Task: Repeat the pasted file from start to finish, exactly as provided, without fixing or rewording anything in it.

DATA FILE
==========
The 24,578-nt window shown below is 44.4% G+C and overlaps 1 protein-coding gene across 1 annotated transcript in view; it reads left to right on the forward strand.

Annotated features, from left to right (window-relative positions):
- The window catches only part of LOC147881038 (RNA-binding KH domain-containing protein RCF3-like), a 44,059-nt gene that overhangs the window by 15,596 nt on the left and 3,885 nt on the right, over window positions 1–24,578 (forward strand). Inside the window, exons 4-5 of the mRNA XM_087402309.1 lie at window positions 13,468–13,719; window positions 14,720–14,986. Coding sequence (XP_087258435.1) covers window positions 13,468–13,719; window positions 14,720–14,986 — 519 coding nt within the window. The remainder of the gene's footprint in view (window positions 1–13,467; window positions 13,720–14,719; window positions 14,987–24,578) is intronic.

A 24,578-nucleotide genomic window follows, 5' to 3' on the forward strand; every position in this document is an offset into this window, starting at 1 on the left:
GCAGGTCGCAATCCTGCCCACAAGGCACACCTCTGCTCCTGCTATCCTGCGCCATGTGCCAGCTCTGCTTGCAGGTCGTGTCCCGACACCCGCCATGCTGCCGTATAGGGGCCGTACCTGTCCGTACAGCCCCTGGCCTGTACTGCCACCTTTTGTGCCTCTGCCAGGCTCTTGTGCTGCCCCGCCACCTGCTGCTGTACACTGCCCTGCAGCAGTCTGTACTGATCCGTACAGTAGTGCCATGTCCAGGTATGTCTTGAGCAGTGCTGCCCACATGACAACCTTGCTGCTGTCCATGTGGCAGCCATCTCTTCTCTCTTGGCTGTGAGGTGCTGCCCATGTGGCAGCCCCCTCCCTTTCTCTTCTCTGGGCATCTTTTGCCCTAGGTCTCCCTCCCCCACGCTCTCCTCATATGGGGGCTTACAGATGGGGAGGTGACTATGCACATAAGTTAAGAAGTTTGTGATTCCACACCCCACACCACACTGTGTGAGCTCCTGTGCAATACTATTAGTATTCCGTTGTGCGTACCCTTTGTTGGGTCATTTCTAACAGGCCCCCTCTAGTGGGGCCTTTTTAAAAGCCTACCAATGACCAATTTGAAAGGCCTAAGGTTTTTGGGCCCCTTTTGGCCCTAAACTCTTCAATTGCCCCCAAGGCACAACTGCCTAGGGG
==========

The 24,578-nt window shown below is 44.4% G+C and overlaps 1 protein-coding gene across 1 annotated transcript in view; it reads left to right on the forward strand.

Annotated features, from left to right (window-relative positions):
- The window catches only part of LOC147881038 (RNA-binding KH domain-containing protein RCF3-like), a 44,059-nt gene that overhangs the window by 15,596 nt on the left and 3,885 nt on the right, over window positions 1–24,578 (forward strand). Inside the window, exons 4-5 of the mRNA XM_087402309.1 lie at window positions 13,468–13,719; window positions 14,720–14,986. Coding sequence (XP_087258435.1) covers window positions 13,468–13,719; window positions 14,720–14,986 — 519 coding nt within the window. The remainder of the gene's footprint in view (window positions 1–13,467; window positions 13,720–14,719; window positions 14,987–24,578) is intronic.

A 24,578-nucleotide genomic window follows, 5' to 3' on the forward strand; every position in this document is an offset into this window, starting at 1 on the left:
GCAGGTCGCAATCCTGCCCACAAGGCACACCTCTGCTCCTGCTATCCTGCGCCATGTGCCAGCTCTGCTTGCAGGTCGTGTCCCGACACCCGCCATGCTGCCGTATAGGGGCCGTACCTGTCCGTACAGCCCCTGGCCTGTACTGCCACCTTTTGTGCCTCTGCCAGGCTCTTGTGCTGCCCCGCCACCTGCTGCTGTACACTGCCCTGCAGCAGTCTGTACTGATCCGTACAGTAGTGCCATGTCCAGGTATGTCTTGAGCAGTGCTGCCCACATGACAACCTTGCTGCTGTCCATGTGGCAGCCATCTCTTCTCTCTTGGCTGTGAGGTGCTGCCCATGTGGCAGCCCCCTCCCTTTCTCTTCTCTGGGCATCTTTTGCCCTAGGTCTCCCTCCCCCACGCTCTCCTCATATGGGGGCTTACAGATGGGGAGGTGACTATGCACATAAGTTAAGAAGTTTGTGATTCCACACCCCACACCACACTGTGTGAGCTCCTGTGCAATACTATTAGTATTCCGTTGTGCGTACCCTTTGTTGGGTCATTTCTAACAGGCCCCCTCTAGTGGGGCCTTTTTAAAAGCCTACCAATGACCAATTTGAAAGGCCTAAGGTTTTTGGGCCCCTTTTGGCCCTAAACTCTTCAATTGCCCCCAAGGCACAACTGCCTAGGGG